Leaves, Mountains and Mexican Food!


Submitted a year ago
Created by
Lisa Ladd

The Kancamagus

I love the mountains as much as the ocean, especially in the fall. Taking advantage of our continued good weather, we decided to drive to the White Mountains this past weekend to catch a bit of foliage and have a day together without the usual weekend chores. 

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Leaving home Saturday morning we drove into Fairlee for a quick breakfast at the Fairlee diner, before heading into New Hampshire.  We followed route 25A to Wentworth, then continued on to Warren NH, via 118.  I first took this trip when I visited New England for the first time, and I vividly recall looking at this quaint little town, with the giant missile on the town green. Little has changed in my mind since that long ago trip in 1986, though I’m sure locals would tell me a different tale.

As we continued on our way, we noticed that the traffic was increasing.  By the time we got to Lincoln, stopping at the information/rest area, it was clear that plenty of other folks had the same idea we did.  I spotted many license plates from all over the East and plenty from Canada as well. Starting up the  Kancamagus Highway I reflected on the name, and the Indian chief who retaliated against a British major thirteen years after he had tricked the tribe and imprisoned them.  Grandson of Passaconaway, he was one of the last powerful sachems, (chief) of the Pennacook tribe.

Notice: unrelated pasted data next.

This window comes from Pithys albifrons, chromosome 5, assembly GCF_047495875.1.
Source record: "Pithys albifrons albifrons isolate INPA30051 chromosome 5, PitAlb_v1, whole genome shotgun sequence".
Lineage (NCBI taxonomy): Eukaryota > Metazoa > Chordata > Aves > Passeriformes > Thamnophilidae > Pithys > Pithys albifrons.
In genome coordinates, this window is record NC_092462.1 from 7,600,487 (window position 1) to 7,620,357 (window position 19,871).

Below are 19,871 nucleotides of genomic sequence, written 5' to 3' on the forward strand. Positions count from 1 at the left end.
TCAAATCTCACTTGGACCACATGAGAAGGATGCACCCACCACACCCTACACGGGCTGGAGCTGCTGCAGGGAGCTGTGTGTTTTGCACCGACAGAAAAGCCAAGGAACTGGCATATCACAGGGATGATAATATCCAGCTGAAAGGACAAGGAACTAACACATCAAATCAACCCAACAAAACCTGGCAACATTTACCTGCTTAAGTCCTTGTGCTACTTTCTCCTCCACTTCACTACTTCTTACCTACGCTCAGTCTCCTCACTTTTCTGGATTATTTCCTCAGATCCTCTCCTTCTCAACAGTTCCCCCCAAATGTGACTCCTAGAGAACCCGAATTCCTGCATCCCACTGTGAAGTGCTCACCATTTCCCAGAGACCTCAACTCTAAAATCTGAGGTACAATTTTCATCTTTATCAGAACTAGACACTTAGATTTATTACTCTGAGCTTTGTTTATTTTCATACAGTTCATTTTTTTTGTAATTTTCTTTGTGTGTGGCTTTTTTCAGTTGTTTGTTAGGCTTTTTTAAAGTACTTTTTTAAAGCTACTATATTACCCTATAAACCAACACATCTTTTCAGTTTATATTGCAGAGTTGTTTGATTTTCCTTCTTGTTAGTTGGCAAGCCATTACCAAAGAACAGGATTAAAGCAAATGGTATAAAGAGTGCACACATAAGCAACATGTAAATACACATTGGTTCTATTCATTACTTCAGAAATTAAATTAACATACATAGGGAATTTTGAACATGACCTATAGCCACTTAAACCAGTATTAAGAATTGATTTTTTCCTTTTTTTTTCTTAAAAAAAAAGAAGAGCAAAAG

Driving through the White Mountains on the Kanc is one of those treasured road trips that everyone recalls no matter how long ago they first drove it. I always try and bring visitors to it if possible, even if we can’t make it all the way to Conway.  Although crowded on Saturday, especially in the scenic turnouts, everyone was in a good mood, enjoying the sunshine and the breathtaking views.  But we have been on the whole stretch many times and decided to take a shortcut to another favorite notch, opting to avoid the traffic at the outlets and shops in Conway.

When you have travelled about two thirds of the Kanc, keep your eyes peeled for the Jigger Johnson campground on your left.  Just beyond the turn for this park, there is a road called Bear Notch that will take you directly to Bartlett, and my favorite notch in the park, Crawford.  This road is closed during the winter, but the rest of the year it is well worth taking.  There are plenty of spots to see the mountains as you drive along, and you feel somewhat self-congratulatory each time you miss all that bumper-to-bumper fun at the end of the Kancamagus. 

At the end of Bear Notch, turn left onto 302.  Soon you will begin to see some stunning mountain peaks, with plenty of opportunity for pulling out and walking around.  If you are a hiker, there are many wonderful trails throughout this part of the National forest. Be aware that it is also quite popular, each trailhead we passed had full parking lots and lots of spillover onto the road.  We opted to take the pond loop trail across from the Willey House Historic Site.  It was a lovely spot to do a short walk with plenty of folks picnicking and enjoying the scenery.

Continuing on 302, we passed the iconic Mount Washington Hotel.  This is still on my bucket list hotels to stay in, but even if you can’t stay there it is worth parking and taking a few photos.  We have this place to thank for the establishment of the International Monetary Fund and the World Bank.

We decided to finish our trip by staying on route 302 and heading into Littleton, a town I have previously written about.  After walking around a bit we continued on our way and stopped in Woodsville for an  early supper at the Little Grille, for Mexican food.  This cuisine is Mexican via Brazil, but I was pleased to find some excellent choices with enough spice if I wanted it, to placate my California palate. 

If you haven’ t been on the Kanc in a while I strongly suggest you take the trip, and if you have never been? What are you waiting for?!

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